The turnout for the CPPC meeting was good, and I know the woman who organized it, let’s call her M. I started thinking about how we need M to organize a follow-up meeting, with even better promotion, and get the public discussion started. The candidate, let’s call him E, can state his views and intentions there, as part of the open discussion.
This brings us up to the next day, Sunday. I took the morning and afternoon off, playing music and quaffing pints, as usual on my beloved Sundays. Then that evening E rings my doorbell again, and we launch into figuring out how facebook fits into the picture. We decide that I’ll set up a personal network, and he will get help to set up a campaign ‘group’.
Monday morning is then spent sending out friend invites, harvesting from friends of friends, and limiting my friends to people I know fairly well here in Wexford. In the process, I find all kinds of promising, energy-filled statements about the Irish situation. In the local facebook world, I can already see the seed energy of a heart-felt public conversation. Besides the potential for online conversation, facebook will be brilliant for getting people to public meetings.
Meanwhile I’ve put in calls to M, re/ follow-up meeting, and to a fellow named Joe, who can tell me about the process of registering as a candidate, rules of elections, etc. Neither has called back, so I go into town to get groceries. Who do I run into on the street? Why Joe of course. I walk with him for a few minutes, and find out what I needed to know.
Then I turn around to head for the supermarket, and someone calls out, “Richard!”. It is — who else? — M. We sit down for coffee and I talk about a follow-up meeting, and ask her to guess who the mystery candidate is. She guesses correctly the second guess, and eagerly announces she is ‘on board’ the campaign, and will (with help of course) organize the meeting for next week.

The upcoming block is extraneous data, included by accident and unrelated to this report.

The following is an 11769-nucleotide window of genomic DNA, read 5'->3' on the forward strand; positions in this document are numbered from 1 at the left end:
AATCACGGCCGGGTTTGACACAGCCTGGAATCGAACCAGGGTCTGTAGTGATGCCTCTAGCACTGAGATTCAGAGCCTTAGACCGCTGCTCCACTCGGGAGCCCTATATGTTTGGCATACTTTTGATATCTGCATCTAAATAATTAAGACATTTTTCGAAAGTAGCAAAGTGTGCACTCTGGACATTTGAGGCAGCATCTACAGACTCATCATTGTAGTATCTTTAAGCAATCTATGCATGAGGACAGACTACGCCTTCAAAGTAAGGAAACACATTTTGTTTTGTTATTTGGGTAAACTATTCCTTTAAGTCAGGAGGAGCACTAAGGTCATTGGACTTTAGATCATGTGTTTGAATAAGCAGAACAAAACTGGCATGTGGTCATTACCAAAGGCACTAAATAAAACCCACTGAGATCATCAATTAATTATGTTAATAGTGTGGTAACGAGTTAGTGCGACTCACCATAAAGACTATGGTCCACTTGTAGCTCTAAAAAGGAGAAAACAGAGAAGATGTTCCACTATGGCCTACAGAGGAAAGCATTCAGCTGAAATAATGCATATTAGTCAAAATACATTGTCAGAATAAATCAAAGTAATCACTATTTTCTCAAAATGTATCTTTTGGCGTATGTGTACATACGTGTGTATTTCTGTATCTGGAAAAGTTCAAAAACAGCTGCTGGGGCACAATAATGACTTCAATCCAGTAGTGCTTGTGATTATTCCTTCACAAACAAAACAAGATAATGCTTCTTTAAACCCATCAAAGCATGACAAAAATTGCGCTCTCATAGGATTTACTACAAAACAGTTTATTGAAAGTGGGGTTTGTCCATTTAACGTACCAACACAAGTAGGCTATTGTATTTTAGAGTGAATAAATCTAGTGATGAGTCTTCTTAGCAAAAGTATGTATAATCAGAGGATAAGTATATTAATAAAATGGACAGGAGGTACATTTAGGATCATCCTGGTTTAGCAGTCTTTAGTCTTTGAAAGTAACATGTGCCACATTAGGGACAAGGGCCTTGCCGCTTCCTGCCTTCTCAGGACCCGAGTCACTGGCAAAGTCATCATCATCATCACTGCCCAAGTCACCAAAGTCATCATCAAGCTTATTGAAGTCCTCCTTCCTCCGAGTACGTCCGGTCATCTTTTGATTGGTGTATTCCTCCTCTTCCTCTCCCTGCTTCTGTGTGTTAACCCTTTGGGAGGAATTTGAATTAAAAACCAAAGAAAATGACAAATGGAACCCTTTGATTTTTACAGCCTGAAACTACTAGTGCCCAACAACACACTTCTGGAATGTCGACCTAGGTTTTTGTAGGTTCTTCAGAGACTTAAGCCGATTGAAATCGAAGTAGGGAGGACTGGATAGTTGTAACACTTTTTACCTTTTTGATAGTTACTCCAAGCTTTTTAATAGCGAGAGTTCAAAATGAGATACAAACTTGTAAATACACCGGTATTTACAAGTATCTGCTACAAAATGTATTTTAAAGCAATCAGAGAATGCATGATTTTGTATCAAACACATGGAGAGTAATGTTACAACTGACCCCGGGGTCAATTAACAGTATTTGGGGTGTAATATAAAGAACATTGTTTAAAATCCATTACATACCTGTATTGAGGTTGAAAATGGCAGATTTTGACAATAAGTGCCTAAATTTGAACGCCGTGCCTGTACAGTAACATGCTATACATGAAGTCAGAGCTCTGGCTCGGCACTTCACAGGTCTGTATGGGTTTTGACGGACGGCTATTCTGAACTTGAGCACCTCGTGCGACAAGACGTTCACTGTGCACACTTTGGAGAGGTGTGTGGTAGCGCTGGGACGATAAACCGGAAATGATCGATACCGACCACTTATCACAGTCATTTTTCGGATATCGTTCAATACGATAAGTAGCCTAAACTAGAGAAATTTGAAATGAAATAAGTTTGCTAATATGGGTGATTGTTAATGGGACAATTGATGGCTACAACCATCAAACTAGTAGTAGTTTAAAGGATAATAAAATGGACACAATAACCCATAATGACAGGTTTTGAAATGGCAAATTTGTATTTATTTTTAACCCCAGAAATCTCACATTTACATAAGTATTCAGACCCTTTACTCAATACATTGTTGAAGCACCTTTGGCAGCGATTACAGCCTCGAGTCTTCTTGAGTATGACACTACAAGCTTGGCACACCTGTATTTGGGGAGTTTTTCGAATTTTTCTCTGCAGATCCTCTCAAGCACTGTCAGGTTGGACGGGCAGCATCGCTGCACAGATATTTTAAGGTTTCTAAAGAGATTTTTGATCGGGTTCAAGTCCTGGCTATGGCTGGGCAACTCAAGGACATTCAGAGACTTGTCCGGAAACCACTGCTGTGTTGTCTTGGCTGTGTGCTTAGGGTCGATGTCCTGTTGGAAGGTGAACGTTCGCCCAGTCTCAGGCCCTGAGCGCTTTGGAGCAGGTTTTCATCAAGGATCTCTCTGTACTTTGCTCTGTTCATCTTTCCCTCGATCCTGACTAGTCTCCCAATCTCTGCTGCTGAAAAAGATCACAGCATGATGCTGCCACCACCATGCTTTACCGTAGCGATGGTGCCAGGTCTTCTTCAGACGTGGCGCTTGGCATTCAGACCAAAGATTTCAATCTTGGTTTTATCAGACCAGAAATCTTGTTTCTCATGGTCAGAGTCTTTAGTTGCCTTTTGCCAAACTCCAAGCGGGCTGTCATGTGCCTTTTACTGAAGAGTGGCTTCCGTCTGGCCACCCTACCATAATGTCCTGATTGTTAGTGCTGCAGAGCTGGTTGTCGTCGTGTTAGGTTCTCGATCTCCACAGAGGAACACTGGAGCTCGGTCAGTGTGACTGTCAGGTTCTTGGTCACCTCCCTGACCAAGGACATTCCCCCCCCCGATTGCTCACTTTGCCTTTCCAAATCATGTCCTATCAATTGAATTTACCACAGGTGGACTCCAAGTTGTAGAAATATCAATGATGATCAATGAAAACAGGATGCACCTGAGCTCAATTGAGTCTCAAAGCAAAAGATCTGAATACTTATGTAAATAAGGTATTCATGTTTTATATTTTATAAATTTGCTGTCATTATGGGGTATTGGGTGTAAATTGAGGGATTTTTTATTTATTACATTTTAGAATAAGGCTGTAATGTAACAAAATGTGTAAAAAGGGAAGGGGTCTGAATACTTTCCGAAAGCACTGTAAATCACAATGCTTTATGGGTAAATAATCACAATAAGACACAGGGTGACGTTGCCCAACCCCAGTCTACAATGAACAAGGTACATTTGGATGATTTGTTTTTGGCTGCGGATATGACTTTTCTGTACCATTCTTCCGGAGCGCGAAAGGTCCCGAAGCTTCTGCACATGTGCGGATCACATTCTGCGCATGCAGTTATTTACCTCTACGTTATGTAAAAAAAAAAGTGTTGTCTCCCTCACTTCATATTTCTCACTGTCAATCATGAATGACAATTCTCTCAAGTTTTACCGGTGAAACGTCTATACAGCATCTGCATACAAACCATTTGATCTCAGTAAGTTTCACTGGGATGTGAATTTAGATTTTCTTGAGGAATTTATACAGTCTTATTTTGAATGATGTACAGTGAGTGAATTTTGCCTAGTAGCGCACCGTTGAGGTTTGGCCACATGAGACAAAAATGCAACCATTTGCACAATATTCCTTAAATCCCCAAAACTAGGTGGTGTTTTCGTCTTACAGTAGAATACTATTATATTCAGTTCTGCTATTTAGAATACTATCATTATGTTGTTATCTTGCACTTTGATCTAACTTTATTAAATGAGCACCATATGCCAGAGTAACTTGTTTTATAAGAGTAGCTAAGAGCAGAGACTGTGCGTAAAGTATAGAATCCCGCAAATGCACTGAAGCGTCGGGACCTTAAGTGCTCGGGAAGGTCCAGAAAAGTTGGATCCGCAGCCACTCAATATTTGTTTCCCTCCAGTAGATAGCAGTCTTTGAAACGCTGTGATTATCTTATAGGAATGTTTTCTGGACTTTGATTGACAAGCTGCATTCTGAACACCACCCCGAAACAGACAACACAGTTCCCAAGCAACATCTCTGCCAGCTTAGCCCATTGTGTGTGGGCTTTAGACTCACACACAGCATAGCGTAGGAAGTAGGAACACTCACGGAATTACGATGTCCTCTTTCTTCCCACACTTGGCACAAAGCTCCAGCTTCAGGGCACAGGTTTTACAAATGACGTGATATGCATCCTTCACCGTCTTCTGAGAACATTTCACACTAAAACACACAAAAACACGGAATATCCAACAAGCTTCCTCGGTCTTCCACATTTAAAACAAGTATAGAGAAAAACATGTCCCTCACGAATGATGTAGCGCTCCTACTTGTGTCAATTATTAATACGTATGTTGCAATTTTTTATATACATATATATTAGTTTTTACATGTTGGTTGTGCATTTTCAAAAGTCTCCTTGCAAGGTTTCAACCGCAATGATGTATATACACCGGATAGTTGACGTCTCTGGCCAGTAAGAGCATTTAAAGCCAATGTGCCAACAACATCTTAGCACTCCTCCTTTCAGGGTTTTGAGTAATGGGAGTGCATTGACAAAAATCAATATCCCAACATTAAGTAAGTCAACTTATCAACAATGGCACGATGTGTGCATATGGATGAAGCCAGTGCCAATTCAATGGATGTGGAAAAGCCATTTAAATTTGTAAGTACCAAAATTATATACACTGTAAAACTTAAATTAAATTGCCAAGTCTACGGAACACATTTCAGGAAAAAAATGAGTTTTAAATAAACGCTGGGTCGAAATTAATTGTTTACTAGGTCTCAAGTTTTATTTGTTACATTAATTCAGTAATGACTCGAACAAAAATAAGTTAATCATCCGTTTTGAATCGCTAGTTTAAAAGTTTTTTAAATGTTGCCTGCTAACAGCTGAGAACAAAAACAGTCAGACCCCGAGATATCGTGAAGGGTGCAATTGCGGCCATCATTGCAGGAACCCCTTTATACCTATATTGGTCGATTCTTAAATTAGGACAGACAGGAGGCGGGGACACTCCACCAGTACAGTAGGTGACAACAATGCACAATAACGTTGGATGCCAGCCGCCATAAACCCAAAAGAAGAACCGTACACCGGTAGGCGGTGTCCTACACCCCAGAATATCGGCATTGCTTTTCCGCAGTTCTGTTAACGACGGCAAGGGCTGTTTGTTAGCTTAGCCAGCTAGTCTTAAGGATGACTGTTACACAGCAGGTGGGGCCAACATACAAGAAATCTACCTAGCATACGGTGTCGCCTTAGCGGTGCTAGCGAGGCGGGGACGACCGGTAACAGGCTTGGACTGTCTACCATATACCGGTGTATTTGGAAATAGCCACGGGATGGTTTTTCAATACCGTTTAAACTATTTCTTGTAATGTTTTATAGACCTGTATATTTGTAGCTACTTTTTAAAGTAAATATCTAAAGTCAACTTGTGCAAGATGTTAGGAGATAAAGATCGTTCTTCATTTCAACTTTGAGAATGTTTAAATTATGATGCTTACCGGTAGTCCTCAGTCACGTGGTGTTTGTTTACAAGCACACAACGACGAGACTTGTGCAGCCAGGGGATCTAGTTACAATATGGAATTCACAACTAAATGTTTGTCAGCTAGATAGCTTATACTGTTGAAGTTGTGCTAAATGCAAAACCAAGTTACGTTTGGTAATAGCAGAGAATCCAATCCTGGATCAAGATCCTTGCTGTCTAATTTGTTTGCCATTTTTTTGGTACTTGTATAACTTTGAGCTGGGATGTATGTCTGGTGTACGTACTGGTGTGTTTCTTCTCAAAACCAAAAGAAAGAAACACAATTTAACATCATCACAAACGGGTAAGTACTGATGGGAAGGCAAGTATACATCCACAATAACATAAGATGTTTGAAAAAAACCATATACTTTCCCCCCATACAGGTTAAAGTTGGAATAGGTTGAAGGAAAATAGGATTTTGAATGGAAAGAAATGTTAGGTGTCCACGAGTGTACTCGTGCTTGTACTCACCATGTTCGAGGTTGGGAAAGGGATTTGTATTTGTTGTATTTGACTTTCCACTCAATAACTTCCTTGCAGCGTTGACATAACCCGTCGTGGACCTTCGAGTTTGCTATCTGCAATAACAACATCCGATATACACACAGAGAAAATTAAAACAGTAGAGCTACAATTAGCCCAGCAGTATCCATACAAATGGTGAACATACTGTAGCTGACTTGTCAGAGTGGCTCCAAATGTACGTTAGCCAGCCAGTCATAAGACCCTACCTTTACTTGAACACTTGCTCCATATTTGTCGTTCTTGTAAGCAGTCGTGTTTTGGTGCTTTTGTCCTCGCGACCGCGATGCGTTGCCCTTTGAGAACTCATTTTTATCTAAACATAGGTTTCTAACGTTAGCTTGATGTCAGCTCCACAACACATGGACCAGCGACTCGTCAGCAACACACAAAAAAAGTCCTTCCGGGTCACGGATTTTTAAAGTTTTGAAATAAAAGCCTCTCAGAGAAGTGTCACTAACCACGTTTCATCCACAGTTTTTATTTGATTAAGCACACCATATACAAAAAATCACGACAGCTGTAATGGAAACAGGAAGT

That night, last night, E and I met at a mutual friend’s house and we worked on setting up the campaign group on facebook. It’s there now, with a photo, a brief statement of purpose, a great little hard-hitting video on the banks, and I posted an initial discussion thread, calling for Irish sovereignty — a Nation Once Again. We agreed that the campaign has now officially been launched, in a sense, although next week’s meeting will be the launch in a bigger sense.
All of that in in just four serendipity-filled days. And last night the government announced the elections will most likely be on Feb 25, exactly one month from now.
The media will be full of campaign rhetoric, and everyone’s frustration and disgust are already aroused. No one’s buying the rhetoric from any of the major parties, so frustration will get more intense during the campaign. Everyone seems to be thinking in terms of ‘clean sweep needed’, ‘get rid of all the bastards’, and folks in the audience are even saying as much on mainstream TV panel shows. I think people will welcome a chance to express themselves and discuss with one another in a non-paritsan environment.
I can’t help feeling that this is the time and this is the place, that ‘our chance has come’, to make a difference. Our chance, as ordinary people in a community, to help create a new kind of political process. A process rooted in community conversation, and carried to the capital by representatives who have been part of that conversation, and who are beholden to no one but their friends and neighbors and larger community.
If E wins, which we all know is a long shot, we enter level 2 of the engagement game, which will be a welcome challenge to face. But winning isn’t the main point of the exercise. The main point is to ride the wave of the intense energy and frustration of the brief campaign period, and channel that into facilitating an awakening of community political consciousness. The Shock Doctrine can work for us too: a time of crisis provides an opportunity to do what usually can’t be done.
to be continued, when time permits,